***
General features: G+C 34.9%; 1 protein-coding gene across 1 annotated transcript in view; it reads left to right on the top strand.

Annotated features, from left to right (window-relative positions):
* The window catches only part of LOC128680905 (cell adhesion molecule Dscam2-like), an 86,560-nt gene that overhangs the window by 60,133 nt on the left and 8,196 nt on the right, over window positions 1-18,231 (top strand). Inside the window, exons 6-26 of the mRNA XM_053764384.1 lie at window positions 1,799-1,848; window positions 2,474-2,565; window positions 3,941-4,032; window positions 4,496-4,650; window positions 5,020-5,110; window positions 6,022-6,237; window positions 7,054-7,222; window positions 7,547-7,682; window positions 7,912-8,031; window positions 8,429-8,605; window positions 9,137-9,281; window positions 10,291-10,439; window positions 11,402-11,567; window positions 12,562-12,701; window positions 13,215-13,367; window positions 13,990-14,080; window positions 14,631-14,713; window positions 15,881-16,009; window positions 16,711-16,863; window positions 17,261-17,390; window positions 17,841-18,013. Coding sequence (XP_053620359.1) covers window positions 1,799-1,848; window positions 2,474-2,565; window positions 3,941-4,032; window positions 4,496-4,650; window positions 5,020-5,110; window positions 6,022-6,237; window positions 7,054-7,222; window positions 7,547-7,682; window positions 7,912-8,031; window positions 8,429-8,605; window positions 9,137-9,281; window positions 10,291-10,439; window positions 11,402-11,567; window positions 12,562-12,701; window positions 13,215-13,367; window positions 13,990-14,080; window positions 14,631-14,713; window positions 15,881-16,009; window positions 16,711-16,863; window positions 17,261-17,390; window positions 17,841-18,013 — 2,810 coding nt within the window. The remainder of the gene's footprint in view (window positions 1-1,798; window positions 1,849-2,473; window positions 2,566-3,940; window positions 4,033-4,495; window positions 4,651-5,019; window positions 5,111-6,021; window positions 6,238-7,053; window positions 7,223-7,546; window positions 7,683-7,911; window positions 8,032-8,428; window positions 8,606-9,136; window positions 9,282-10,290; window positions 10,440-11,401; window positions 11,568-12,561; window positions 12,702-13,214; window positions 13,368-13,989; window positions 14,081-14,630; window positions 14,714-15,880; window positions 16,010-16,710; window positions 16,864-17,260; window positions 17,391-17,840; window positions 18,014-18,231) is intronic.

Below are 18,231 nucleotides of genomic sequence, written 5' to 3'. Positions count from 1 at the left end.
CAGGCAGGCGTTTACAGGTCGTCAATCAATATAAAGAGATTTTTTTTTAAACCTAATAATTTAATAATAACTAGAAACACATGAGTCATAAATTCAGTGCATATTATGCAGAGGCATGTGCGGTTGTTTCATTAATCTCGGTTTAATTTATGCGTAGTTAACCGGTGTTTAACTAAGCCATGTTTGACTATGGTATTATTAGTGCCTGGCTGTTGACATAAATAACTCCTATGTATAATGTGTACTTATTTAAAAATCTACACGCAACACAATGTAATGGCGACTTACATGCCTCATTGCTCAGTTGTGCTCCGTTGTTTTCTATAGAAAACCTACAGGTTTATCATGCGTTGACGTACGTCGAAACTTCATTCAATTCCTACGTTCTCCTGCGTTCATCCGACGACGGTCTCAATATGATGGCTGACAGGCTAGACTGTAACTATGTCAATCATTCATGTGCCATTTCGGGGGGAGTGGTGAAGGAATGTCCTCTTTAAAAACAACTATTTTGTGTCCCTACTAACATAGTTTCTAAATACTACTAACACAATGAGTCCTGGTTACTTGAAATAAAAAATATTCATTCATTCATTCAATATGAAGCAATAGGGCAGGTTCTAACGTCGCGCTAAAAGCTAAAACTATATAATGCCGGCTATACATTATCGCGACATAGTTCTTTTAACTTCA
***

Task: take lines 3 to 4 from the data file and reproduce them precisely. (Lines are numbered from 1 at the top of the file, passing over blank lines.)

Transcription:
* The window catches only part of LOC128680905 (cell adhesion molecule Dscam2-like), an 86,560-nt gene that overhangs the window by 60,133 nt on the left and 8,196 nt on the right, over window positions 1-18,231 (top strand). Inside the window, exons 6-26 of the mRNA XM_053764384.1 lie at window positions 1,799-1,848; window positions 2,474-2,565; window positions 3,941-4,032; window positions 4,496-4,650; window positions 5,020-5,110; window positions 6,022-6,237; window positions 7,054-7,222; window positions 7,547-7,682; window positions 7,912-8,031; window positions 8,429-8,605; window positions 9,137-9,281; window positions 10,291-10,439; window positions 11,402-11,567; window positions 12,562-12,701; window positions 13,215-13,367; window positions 13,990-14,080; window positions 14,631-14,713; window positions 15,881-16,009; window positions 16,711-16,863; window positions 17,261-17,390; window positions 17,841-18,013. Coding sequence (XP_053620359.1) covers window positions 1,799-1,848; window positions 2,474-2,565; window positions 3,941-4,032; window positions 4,496-4,650; window positions 5,020-5,110; window positions 6,022-6,237; window positions 7,054-7,222; window positions 7,547-7,682; window positions 7,912-8,031; window positions 8,429-8,605; window positions 9,137-9,281; window positions 10,291-10,439; window positions 11,402-11,567; window positions 12,562-12,701; window positions 13,215-13,367; window positions 13,990-14,080; window positions 14,631-14,713; window positions 15,881-16,009; window positions 16,711-16,863; window positions 17,261-17,390; window positions 17,841-18,013 — 2,810 coding nt within the window. The remainder of the gene's footprint in view (window positions 1-1,798; window positions 1,849-2,473; window positions 2,566-3,940; window positions 4,033-4,495; window positions 4,651-5,019; window positions 5,111-6,021; window positions 6,238-7,053; window positions 7,223-7,546; window positions 7,683-7,911; window positions 8,032-8,428; window positions 8,606-9,136; window positions 9,282-10,290; window positions 10,440-11,401; window positions 11,568-12,561; window positions 12,702-13,214; window positions 13,368-13,989; window positions 14,081-14,630; window positions 14,714-15,880; window positions 16,010-16,710; window positions 16,864-17,260; window positions 17,391-17,840; window positions 18,014-18,231) is intronic.

Below are 18,231 nucleotides of genomic sequence, written 5' to 3'. Positions count from 1 at the left end.